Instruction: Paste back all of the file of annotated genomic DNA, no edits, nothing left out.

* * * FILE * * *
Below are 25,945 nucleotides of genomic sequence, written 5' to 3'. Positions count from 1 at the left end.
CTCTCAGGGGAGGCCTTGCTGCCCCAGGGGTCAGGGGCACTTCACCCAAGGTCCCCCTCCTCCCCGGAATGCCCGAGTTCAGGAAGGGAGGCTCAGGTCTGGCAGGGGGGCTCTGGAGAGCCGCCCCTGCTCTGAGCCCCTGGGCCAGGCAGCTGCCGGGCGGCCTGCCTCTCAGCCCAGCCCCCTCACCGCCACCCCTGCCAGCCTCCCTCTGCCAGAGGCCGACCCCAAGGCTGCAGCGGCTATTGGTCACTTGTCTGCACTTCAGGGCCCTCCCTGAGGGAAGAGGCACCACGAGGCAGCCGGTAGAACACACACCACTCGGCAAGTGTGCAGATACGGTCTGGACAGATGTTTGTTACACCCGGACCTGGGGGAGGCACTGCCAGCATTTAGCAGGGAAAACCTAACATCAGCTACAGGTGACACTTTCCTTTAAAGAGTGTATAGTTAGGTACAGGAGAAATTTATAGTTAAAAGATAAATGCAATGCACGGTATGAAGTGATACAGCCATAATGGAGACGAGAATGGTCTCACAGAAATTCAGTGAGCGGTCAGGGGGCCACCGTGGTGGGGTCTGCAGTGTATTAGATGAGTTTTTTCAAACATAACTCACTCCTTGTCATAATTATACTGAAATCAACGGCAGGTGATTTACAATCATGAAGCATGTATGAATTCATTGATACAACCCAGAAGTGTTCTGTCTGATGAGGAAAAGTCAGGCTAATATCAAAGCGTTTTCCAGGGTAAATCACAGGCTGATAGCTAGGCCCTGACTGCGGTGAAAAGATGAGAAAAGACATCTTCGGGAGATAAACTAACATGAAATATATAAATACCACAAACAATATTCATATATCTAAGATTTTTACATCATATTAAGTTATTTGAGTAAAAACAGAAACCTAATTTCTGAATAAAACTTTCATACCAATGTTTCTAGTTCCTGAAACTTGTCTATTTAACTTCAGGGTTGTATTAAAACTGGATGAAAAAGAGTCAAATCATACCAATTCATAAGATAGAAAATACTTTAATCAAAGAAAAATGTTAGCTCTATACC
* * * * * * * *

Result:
Below are 25,945 nucleotides of genomic sequence, written 5' to 3'. Positions count from 1 at the left end.
CTCTCAGGGGAGGCCTTGCTGCCCCAGGGGTCAGGGGCACTTCACCCAAGGTCCCCCTCCTCCCCGGAATGCCCGAGTTCAGGAAGGGAGGCTCAGGTCTGGCAGGGGGGCTCTGGAGAGCCGCCCCTGCTCTGAGCCCCTGGGCCAGGCAGCTGCCGGGCGGCCTGCCTCTCAGCCCAGCCCCCTCACCGCCACCCCTGCCAGCCTCCCTCTGCCAGAGGCCGACCCCAAGGCTGCAGCGGCTATTGGTCACTTGTCTGCACTTCAGGGCCCTCCCTGAGGGAAGAGGCACCACGAGGCAGCCGGTAGAACACACACCACTCGGCAAGTGTGCAGATACGGTCTGGACAGATGTTTGTTACACCCGGACCTGGGGGAGGCACTGCCAGCATTTAGCAGGGAAAACCTAACATCAGCTACAGGTGACACTTTCCTTTAAAGAGTGTATAGTTAGGTACAGGAGAAATTTATAGTTAAAAGATAAATGCAATGCACGGTATGAAGTGATACAGCCATAATGGAGACGAGAATGGTCTCACAGAAATTCAGTGAGCGGTCAGGGGGCCACCGTGGTGGGGTCTGCAGTGTATTAGATGAGTTTTTTCAAACATAACTCACTCCTTGTCATAATTATACTGAAATCAACGGCAGGTGATTTACAATCATGAAGCATGTATGAATTCATTGATACAACCCAGAAGTGTTCTGTCTGATGAGGAAAAGTCAGGCTAATATCAAAGCGTTTTCCAGGGTAAATCACAGGCTGATAGCTAGGCCCTGACTGCGGTGAAAAGATGAGAAAAGACATCTTCGGGAGATAAACTAACATGAAATATATAAATACCACAAACAATATTCATATATCTAAGATTTTTACATCATATTAAGTTATTTGAGTAAAAACAGAAACCTAATTTCTGAATAAAACTTTCATACCAATGTTTCTAGTTCCTGAAACTTGTCTATTTAACTTCAGGGTTGTATTAAAACTGGATGAAAAAGAGTCAAATCATACCAATTCATAAGATAGAAAATACTTTAATCAAAGAAAAATGTTAGCTCTATACC